Women: Total War • Hitler was extremely reluctant to allow even 'labour conscription' for women until he had no other options - i.e. calling up women to work in the munitions factories - only after the start of total war in 1943/4 did Hitler relent and allow some female labour conscription - however by 1945 women did make up about 60% of workforce - largely because all the men were off fighting.A small amount of women (about half a million max.) were called up for military activities and only in the very final stages of the war were they prepared for combat • Even at the end women were largely restricted to secretarial and non combat activities in the armed forces such was the strength of Nazi Ideology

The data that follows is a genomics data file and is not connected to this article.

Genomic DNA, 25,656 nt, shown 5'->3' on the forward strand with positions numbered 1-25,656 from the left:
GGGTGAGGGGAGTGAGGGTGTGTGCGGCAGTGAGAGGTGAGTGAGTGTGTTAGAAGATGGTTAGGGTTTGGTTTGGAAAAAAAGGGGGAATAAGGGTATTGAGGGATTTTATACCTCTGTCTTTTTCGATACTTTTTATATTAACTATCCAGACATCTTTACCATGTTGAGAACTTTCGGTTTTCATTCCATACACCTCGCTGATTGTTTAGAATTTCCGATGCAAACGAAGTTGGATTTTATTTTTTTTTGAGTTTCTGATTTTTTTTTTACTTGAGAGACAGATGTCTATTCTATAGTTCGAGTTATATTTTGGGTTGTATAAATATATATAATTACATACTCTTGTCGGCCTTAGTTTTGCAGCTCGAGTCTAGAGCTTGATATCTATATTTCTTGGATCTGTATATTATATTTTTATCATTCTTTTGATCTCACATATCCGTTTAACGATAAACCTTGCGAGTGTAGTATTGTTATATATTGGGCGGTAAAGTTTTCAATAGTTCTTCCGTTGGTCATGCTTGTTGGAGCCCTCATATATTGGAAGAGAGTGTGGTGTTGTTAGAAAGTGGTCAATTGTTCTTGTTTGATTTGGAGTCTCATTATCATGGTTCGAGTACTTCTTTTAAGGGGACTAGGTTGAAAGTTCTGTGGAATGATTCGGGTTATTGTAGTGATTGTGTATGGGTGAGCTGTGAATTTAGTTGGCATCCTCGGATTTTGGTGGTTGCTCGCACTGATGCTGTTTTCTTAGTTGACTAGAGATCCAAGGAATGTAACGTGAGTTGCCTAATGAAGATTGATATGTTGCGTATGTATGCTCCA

Persecution • From 1942 the planned extermination of the entire European Jewish population was mapped out at the Wannsee Conference attended by 15 leading Nazis headed by Heydrich– ‘The Final Solution of the Jewish Problem’ – Heydrich aimed to have murdered 11 million Jews – to be transported across Europe to extermination camps in the East • "Europe would be combed of Jews from east to west,“ (Heydrich) • Planned in incredible detail the plans led to the extermination of around 6 million European Jews 1942-1945
Morale 1944-45 • By the Spring of 1944 the SD were reported a depressed and downbeat mood amongst the German people as a result of further defeats and retreats in the East, massive Allied bombing of German cities, and the failure to defeat Britain. • In June 1944 the Allied landings at Normandy added to the gloom